Clerc Milon was the third of the Pauillac classed growths acquired by Baron Philippe de Rothschild, joining Mouton and d'Armailhac. Its name derives from two sources: Milon is the name of the hamlet in which it is located, in the north-east of the Pauillac appellation, and Clerc is the name of the family which acquired it after the French Revolution. By the time of the 1855 Classification, the property had 30 hectares under vine, and was awarded fifth growth status.
Despite its illustrious neighbours - it is not far from both Lafite and Mouton-Rothschild - quality had dwindled significantly by the time the Rothschilds acquired it in 1970. Much of the vineyard had been sold, and what remained was 16.5 hectares in fragmented parcels, so Baron Philippe de Rothschild set about reclaiming some of the best vineyard plots.
The vines now span 40 hectares on gentle slopes of deep gravel and clay-limestone soils. Clerc Milon also has some of the oldest vines in the Médoc - the average age is an impressive 53 years - and of course the vineyards benefit from the same care and attention to detail as those at Mouton Rothschild. Since 2004 the property also incorporates the small estate La Fleur Milon.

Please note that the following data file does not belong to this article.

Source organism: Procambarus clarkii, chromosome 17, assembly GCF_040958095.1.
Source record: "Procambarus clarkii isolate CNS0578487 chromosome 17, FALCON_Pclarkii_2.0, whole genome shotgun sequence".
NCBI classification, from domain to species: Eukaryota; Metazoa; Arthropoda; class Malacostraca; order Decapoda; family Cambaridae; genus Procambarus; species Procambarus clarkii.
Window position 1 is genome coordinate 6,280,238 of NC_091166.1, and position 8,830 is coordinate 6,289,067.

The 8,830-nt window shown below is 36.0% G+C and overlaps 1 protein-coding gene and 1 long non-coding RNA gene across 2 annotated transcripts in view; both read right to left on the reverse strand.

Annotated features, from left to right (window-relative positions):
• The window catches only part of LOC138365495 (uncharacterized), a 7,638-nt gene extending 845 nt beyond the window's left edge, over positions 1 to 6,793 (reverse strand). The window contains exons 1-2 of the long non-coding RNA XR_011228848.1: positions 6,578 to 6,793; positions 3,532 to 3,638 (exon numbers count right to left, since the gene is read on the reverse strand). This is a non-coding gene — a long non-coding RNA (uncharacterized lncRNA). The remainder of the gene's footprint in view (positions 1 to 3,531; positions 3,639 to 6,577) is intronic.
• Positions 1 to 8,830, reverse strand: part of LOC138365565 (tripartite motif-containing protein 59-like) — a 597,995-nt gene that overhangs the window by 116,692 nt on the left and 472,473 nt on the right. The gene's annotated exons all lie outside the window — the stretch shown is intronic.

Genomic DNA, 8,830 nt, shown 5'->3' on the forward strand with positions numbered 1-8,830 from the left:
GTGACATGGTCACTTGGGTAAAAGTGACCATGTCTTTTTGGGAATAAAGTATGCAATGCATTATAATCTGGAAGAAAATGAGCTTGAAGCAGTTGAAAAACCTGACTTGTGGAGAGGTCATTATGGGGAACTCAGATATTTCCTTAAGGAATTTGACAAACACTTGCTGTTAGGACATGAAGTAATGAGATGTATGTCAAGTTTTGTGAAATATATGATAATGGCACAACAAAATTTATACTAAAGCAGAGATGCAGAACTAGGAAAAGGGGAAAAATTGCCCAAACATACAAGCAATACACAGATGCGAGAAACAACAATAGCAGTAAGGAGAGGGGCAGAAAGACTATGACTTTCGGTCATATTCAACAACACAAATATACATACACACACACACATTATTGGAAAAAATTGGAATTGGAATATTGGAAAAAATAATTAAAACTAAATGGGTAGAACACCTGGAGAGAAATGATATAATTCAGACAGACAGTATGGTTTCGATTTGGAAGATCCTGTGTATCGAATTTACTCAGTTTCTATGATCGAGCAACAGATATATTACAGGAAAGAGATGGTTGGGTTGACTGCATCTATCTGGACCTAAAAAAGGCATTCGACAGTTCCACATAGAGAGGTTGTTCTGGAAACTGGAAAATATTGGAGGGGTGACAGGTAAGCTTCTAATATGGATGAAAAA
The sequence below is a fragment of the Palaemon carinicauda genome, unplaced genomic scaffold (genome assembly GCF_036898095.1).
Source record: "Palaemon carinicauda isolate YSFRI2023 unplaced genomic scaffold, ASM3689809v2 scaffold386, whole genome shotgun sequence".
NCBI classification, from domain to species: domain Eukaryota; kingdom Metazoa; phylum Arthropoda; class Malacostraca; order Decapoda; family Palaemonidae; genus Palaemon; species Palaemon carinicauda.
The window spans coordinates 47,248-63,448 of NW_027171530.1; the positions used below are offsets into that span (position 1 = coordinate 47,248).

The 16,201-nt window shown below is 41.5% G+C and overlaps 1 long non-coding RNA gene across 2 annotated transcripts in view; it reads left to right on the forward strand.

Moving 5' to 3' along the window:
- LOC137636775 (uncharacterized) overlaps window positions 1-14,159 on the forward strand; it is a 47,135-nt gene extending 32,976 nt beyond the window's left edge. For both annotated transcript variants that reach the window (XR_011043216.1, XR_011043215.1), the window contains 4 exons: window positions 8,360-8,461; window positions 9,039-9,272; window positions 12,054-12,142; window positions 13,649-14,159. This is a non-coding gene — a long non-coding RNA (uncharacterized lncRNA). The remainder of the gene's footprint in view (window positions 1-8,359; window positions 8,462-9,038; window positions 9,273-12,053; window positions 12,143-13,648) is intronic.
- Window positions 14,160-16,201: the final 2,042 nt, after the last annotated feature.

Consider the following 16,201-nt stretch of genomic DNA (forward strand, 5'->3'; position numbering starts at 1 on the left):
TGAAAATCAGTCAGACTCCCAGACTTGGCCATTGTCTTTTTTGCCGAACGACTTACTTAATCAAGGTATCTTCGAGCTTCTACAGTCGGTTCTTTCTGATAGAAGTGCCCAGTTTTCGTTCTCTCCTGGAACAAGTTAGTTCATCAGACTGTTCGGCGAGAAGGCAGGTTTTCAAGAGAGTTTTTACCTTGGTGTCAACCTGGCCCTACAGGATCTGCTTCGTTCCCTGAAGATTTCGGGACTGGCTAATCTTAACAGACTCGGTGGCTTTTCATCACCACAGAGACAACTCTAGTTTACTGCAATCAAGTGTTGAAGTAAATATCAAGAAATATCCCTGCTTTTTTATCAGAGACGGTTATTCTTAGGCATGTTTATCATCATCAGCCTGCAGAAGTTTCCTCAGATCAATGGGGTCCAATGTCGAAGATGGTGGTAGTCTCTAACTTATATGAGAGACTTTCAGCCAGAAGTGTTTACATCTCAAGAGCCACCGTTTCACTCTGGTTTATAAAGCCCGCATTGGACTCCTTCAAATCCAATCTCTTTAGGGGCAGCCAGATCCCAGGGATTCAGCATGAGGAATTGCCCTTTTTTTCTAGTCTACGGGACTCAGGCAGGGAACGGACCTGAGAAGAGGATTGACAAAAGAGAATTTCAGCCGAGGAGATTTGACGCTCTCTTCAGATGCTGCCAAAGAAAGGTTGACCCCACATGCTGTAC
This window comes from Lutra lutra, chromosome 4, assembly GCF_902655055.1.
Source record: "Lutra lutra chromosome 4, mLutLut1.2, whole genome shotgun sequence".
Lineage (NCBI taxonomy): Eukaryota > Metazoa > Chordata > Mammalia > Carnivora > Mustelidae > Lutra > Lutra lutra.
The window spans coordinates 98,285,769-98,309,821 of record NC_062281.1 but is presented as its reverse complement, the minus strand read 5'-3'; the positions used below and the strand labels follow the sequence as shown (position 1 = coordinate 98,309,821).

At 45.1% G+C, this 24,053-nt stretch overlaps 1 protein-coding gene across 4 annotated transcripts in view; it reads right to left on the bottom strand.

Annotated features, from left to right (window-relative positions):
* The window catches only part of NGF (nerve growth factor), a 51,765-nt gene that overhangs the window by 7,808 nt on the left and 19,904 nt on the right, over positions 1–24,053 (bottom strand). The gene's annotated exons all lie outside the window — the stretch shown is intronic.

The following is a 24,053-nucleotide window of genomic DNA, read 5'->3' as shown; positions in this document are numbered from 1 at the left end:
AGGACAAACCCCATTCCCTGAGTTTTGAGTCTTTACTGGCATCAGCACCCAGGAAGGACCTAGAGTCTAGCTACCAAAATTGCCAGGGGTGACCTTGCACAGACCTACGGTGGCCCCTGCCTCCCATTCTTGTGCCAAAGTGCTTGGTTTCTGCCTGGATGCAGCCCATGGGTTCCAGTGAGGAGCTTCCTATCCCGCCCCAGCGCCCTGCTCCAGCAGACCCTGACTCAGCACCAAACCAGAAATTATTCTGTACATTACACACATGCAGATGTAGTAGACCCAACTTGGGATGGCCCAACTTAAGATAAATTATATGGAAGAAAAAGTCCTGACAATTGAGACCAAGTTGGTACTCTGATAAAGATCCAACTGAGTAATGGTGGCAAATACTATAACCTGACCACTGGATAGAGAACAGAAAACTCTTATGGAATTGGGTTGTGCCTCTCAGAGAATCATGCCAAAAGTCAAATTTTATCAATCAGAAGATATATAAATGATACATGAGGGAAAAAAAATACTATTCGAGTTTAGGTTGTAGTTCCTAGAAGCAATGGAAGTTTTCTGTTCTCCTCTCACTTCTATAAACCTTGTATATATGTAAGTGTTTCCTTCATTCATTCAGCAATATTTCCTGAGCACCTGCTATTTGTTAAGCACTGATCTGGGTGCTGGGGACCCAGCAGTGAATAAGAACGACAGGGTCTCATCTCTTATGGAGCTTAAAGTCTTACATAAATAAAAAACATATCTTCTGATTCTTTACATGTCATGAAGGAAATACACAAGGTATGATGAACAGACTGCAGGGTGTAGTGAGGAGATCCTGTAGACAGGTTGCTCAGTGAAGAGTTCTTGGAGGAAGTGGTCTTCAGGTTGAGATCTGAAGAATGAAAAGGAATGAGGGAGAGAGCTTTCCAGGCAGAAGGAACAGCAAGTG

There have also been huge renovations to the estate's buildings. The château itself is now a circular, temple-like building with a vast terrace which leads out onto the vines. In 2007, a new gravity-operated winery was built, which allows for less invasive vinification methods, ensuring that the minimum amount of the grapes' natural aromas and character is lost. A new temperature-controlled chai was also added in 2011.
The wine is quite different in style from Mouton Rothschild and d'Armailhac, being full-bodied, fairly chunky and perhaps less elegant, with a higher proportion of merlot. The blend incorporates five of Bordeaux's premium varieties: 29% is cabernet sauvignon, 37% merlot, 11% cabernet franc, 2% petit verdot and 1% carménère. After vinification, the wine spends 18 months in oak barrels, 40% of which are new. Clerc Milon repays longer cellaring than d'Armailhac - typically around 10 to 25 years.
The Rothschilds sought inspiration for Clerc Milon's labels from the Museum of Wine in Art at Mouton Rothschild: first, a silver cup called a Jungfraubecher (a tradition of German weddings throughout the 17th century) was featured, and from 1983 the label has sported a pair of 17th century dancers made of precious stones.